He kept a royal secret for 11 years. Then 4 billion people heard it

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Few, if any, composers can claim to have had a simultaneous audience of up to 4 billion people for their music. It’s a boast Scottish composer Sir James MacMillan can make – if he was the boastful type.

The occasion was Queen Elizabeth’s funeral at Westminster Abbey last year, and the piece, written for eight-part a cappella choir, was entitled Who Shall Separate Us.

MacMillan had been commissioned to write Who Shall Separate Us 11 years prior and then sworn to strict secrecy by Buckingham Palace. In the intervening years he had all but forgotten about it.

Sir James MacMillan is remarkable for the depth and variety of his musical output.Credit: James Bellorini

“I was called into a meeting and told that this was one of the Queen’s favourite passages from scripture and asked to write it,” he recalls, speaking from his home near Glasgow.

“I wrote it very quickly, way back then, and it was sent to the abbey and it went straight into a drawer and stayed there until, I suppose, the day she died. I’d kind of forgotten about it, to be honest.”

When the choir of Westminster Abbey and the choir of the Chapel Royal performed Who Shall Separate Us, MacMillan instantly became one of the best-known contemporary composers in the world, given the estimated broadcast audience.

“It’s an incredible thought and it will never happen again,” he says. “I had to pinch myself when I was told that.”

Was it hard to keep a lid on that secret royal commission for more than a decade?

“I’m quite proud that I didn’t really tell many people,” he says. “I told my wife and my children, but I knew that my children wouldn’t tell anybody because anything I tell the children, even now, goes in one ear and out the other.”

Australian audiences will get the chance to experience MacMillan’s sublime writing for choir when Sydney Philharmonia Choirs stages the Australian premiere of another work, his Stabat Mater. Tackled by many composers from the 16th century onwards, it is a setting of a 13th-century text that tells of Mary’s anguish as she stands at the foot of the cross.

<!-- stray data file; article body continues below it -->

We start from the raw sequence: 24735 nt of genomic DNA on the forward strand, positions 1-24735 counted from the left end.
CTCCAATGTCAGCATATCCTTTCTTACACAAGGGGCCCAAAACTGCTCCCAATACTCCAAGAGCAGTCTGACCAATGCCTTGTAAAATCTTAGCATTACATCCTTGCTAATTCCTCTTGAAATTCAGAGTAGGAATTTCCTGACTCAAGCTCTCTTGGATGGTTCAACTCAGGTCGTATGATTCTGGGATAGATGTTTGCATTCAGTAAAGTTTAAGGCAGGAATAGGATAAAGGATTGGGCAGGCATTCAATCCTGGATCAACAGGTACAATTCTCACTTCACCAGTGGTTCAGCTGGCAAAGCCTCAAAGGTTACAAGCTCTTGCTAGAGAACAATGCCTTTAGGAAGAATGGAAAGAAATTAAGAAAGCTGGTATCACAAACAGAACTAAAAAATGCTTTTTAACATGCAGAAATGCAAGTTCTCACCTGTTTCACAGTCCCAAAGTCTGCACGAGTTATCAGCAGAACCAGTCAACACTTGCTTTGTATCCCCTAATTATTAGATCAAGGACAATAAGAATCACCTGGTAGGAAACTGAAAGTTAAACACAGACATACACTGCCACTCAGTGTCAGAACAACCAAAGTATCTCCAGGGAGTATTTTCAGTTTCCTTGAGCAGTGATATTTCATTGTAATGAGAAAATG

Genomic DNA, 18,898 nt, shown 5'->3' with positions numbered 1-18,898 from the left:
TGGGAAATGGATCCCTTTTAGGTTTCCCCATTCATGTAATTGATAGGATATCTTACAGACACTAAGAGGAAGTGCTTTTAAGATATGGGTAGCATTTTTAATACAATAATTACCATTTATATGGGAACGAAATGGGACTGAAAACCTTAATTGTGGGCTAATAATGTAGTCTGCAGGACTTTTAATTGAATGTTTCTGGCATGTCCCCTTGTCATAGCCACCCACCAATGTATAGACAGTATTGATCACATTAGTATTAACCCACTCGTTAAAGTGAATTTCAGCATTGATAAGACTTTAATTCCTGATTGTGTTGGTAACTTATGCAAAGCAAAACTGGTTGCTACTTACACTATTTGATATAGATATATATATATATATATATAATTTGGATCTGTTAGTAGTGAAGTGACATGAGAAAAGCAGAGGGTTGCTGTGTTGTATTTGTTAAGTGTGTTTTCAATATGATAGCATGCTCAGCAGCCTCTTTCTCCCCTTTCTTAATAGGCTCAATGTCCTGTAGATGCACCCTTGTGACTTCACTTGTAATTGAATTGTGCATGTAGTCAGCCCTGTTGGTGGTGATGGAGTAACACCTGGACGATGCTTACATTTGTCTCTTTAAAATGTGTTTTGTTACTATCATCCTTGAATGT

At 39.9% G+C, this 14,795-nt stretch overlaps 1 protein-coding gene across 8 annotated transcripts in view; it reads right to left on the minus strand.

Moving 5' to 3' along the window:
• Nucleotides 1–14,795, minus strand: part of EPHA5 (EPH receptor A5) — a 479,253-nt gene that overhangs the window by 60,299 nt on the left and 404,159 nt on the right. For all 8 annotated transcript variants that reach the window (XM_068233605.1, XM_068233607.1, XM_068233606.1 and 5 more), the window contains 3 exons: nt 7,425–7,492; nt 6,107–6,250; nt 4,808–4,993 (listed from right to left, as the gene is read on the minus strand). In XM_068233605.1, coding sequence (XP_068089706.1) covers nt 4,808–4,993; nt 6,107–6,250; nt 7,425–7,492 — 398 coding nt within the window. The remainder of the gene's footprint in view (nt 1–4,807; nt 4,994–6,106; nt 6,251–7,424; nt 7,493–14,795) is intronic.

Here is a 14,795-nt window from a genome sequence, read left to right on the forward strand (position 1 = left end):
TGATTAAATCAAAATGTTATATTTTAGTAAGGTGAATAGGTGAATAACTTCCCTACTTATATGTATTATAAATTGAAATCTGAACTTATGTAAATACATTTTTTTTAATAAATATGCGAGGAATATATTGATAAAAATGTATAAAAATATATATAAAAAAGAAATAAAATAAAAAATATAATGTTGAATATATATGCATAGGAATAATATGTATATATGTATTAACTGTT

In 2018 it became the first work to be streamed live from the Sistine Chapel in the Vatican. Meanwhile, reviewer Marc Rochester, writing in Gramophone magazine, concluded that “posterity might well judge this to be a 21st-century masterpiece”.

“The Stabat Mater is probably the most famous telling of this story in music,” says MacMillan. “It becomes a profoundly personal focus on the mother of God and a very human experience of a woman experiencing the torture and death of her son. And that there was a deeply human story to be told. It was focused on a mother’s grief.”

MacMillan’s lifelong fascination with the possibilities of music began when, as a youngster, he was handed a recorder, which felt like “a light going on”.

“I developed a facility and enjoyment with the instrument and I wanted to play more instruments,” he says.

He quickly moved on to the trumpet and cornet, encouraged by his grandfather, a former coal miner steeped in the brass-band tradition, something that has stayed with MacMillan.

‘I love writing music. I’m continually excited by and provoked by new challenges.’

“I use brass a lot in my orchestral music,” he says. “I’m always looking for ways to imagine the brass choir as an object of delicacy and sometimes serenity. There are ways of using brass that go beyond the archetypal – it’s not all hunting horns and fanfares.”

Much of MacMillan’s output is deeply spiritual, informed by his Catholicism. He is also remarkable for the sheer depth of his compositional styles. Included in his prodigious catalogue are symphonies, chamber works, works for choirs small and large, operas and even two percussion concertos.

“One of the most exciting things about being a composer is the limitless range of challenges,” he says. “There are some things I wouldn’t do. I wouldn’t write an operetta, I suppose. I wouldn’t write a musical. But … I’m still pushing the boat out. I will continue to try many diverse things.”

And, at 64, MacMillan, who was knighted in 2015 for services to music, has no shortage of inspiration for new work.

“I do feel in quite a fluent phase just now at this time of my life, touch wood,” he says. “The ideas are coming quite freely. There have been times where there have been relative dry periods, I suppose, and they might come up again.

“I love writing music. I’m continually excited by and provoked by new challenges.”

Sydney Philharmonia Choirs performs MacMillan’s Stabat Mater, Saturday, October 14, 4.30pm, St Andrew’s Cathedral, Sydney.

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